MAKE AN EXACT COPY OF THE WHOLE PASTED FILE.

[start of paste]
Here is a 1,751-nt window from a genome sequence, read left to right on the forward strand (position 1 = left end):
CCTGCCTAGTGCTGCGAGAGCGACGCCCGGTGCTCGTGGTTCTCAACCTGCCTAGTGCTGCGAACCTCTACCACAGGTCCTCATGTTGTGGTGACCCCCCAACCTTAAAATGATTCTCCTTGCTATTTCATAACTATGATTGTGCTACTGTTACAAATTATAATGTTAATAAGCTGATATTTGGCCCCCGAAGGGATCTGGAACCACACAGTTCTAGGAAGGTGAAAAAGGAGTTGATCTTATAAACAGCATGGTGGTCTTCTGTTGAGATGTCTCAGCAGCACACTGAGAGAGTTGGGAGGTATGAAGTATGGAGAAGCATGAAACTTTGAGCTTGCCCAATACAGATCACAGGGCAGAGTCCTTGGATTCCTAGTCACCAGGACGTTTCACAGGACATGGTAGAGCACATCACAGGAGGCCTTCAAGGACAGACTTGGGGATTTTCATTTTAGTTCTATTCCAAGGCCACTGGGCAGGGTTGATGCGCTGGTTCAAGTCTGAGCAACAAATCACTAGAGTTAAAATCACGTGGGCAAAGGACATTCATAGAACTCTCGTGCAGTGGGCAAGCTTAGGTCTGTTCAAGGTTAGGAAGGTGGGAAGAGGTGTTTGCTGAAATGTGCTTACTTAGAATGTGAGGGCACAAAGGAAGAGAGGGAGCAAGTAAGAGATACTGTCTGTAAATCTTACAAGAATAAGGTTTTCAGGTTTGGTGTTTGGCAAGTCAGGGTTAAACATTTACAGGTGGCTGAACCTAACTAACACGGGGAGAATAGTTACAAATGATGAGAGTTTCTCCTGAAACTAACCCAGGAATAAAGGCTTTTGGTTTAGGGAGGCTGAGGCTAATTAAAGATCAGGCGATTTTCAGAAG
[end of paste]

Here is a 1,751-nt window from a genome sequence, read left to right on the forward strand (position 1 = left end):
CCTGCCTAGTGCTGCGAGAGCGACGCCCGGTGCTCGTGGTTCTCAACCTGCCTAGTGCTGCGAACCTCTACCACAGGTCCTCATGTTGTGGTGACCCCCCAACCTTAAAATGATTCTCCTTGCTATTTCATAACTATGATTGTGCTACTGTTACAAATTATAATGTTAATAAGCTGATATTTGGCCCCCGAAGGGATCTGGAACCACACAGTTCTAGGAAGGTGAAAAAGGAGTTGATCTTATAAACAGCATGGTGGTCTTCTGTTGAGATGTCTCAGCAGCACACTGAGAGAGTTGGGAGGTATGAAGTATGGAGAAGCATGAAACTTTGAGCTTGCCCAATACAGATCACAGGGCAGAGTCCTTGGATTCCTAGTCACCAGGACGTTTCACAGGACATGGTAGAGCACATCACAGGAGGCCTTCAAGGACAGACTTGGGGATTTTCATTTTAGTTCTATTCCAAGGCCACTGGGCAGGGTTGATGCGCTGGTTCAAGTCTGAGCAACAAATCACTAGAGTTAAAATCACGTGGGCAAAGGACATTCATAGAACTCTCGTGCAGTGGGCAAGCTTAGGTCTGTTCAAGGTTAGGAAGGTGGGAAGAGGTGTTTGCTGAAATGTGCTTACTTAGAATGTGAGGGCACAAAGGAAGAGAGGGAGCAAGTAAGAGATACTGTCTGTAAATCTTACAAGAATAAGGTTTTCAGGTTTGGTGTTTGGCAAGTCAGGGTTAAACATTTACAGGTGGCTGAACCTAACTAACACGGGGAGAATAGTTACAAATGATGAGAGTTTCTCCTGAAACTAACCCAGGAATAAAGGCTTTTGGTTTAGGGAGGCTGAGGCTAATTAAAGATCAGGCGATTTTCAGAAG